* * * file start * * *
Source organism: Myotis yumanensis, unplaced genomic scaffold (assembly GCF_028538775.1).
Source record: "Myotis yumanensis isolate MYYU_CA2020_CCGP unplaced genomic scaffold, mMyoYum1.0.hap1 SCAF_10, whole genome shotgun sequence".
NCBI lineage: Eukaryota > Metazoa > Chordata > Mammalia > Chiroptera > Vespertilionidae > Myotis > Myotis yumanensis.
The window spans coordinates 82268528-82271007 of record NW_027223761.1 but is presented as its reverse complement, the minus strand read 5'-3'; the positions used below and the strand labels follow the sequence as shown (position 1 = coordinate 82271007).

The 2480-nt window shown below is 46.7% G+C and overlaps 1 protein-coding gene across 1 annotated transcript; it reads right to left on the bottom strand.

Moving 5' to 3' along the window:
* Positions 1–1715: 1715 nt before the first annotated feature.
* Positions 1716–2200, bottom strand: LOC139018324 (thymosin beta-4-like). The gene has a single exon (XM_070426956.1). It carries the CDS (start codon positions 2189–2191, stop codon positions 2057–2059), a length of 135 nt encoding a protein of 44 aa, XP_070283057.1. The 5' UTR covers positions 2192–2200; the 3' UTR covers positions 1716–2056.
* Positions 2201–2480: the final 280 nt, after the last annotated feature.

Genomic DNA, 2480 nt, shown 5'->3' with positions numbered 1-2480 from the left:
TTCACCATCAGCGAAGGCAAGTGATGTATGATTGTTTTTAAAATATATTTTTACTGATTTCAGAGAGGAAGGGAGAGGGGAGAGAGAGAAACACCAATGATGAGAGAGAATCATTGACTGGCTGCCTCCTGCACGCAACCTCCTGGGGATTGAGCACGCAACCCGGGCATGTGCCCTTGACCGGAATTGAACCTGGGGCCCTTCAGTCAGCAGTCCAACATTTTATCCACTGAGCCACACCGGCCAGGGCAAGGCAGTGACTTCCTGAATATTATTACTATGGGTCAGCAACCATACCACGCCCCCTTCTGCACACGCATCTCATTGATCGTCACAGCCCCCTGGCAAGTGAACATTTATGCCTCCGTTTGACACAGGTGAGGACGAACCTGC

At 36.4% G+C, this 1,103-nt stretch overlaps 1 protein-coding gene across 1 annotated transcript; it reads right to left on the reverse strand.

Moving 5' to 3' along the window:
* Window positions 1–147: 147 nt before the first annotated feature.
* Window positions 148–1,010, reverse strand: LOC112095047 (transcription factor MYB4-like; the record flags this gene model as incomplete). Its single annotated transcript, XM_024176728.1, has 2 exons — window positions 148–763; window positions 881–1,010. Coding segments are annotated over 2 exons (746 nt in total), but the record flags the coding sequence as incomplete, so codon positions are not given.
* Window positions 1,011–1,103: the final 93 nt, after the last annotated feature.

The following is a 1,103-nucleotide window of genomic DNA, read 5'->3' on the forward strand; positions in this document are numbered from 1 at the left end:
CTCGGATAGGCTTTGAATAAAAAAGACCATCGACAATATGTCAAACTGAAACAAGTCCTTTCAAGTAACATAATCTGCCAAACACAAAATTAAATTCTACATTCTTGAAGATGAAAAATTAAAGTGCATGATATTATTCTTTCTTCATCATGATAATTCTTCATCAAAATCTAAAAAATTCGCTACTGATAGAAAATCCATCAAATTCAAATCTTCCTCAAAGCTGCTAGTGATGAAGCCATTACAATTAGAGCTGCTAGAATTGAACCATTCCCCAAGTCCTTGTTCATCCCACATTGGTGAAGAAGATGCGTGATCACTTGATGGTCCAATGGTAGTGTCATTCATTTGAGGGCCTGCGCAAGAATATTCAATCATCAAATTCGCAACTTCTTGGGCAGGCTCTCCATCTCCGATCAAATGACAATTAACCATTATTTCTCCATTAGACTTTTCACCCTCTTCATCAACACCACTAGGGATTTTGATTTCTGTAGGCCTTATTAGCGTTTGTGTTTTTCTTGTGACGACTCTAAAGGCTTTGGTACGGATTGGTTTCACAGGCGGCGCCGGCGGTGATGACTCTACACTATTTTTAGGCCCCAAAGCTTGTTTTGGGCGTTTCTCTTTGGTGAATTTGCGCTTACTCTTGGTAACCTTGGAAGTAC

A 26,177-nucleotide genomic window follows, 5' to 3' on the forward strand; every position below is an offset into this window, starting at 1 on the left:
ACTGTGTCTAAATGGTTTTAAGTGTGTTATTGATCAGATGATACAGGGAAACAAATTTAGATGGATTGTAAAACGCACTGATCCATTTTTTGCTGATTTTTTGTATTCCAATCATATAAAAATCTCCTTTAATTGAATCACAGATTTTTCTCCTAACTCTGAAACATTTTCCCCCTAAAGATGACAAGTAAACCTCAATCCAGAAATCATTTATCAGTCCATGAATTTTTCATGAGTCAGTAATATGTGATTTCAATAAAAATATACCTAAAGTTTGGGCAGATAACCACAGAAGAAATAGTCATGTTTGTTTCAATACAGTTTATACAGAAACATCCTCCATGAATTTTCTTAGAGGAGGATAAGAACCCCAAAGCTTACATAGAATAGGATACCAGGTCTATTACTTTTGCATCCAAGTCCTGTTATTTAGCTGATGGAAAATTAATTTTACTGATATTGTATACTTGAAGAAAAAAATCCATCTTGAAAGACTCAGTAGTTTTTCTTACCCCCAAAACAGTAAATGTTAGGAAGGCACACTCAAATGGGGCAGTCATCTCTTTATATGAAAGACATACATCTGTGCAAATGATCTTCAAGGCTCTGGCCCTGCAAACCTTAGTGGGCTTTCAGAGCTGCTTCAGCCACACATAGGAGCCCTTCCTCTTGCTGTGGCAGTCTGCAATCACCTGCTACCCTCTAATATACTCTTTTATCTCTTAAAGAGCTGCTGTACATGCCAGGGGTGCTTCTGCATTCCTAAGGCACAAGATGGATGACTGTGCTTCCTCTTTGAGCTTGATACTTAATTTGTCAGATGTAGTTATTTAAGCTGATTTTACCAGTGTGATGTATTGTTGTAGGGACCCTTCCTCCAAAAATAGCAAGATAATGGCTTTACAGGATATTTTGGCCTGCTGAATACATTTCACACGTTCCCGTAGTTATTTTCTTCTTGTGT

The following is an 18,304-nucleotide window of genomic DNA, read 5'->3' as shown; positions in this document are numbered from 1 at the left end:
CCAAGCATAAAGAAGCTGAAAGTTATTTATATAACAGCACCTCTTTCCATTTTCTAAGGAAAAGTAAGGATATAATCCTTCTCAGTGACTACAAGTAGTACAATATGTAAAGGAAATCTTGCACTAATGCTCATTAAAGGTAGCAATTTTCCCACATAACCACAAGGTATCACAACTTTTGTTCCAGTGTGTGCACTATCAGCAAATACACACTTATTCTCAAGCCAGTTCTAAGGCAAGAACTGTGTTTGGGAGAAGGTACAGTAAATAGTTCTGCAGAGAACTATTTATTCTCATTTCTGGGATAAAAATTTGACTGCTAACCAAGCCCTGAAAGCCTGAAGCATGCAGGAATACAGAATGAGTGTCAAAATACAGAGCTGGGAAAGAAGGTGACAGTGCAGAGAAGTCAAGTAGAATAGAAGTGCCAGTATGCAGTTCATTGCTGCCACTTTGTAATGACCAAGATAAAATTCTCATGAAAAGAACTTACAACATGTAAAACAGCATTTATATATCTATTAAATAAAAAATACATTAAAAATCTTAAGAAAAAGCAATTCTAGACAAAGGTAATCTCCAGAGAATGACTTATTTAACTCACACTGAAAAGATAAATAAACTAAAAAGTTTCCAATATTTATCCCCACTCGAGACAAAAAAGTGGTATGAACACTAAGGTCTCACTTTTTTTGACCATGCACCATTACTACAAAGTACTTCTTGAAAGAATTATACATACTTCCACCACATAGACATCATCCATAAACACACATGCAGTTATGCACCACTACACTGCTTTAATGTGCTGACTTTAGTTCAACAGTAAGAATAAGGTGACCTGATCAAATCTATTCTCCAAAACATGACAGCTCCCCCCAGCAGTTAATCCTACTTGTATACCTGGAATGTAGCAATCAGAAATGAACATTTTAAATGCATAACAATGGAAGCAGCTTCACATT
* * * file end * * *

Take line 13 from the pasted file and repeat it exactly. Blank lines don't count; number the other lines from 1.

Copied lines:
Moving 5' to 3' along the window: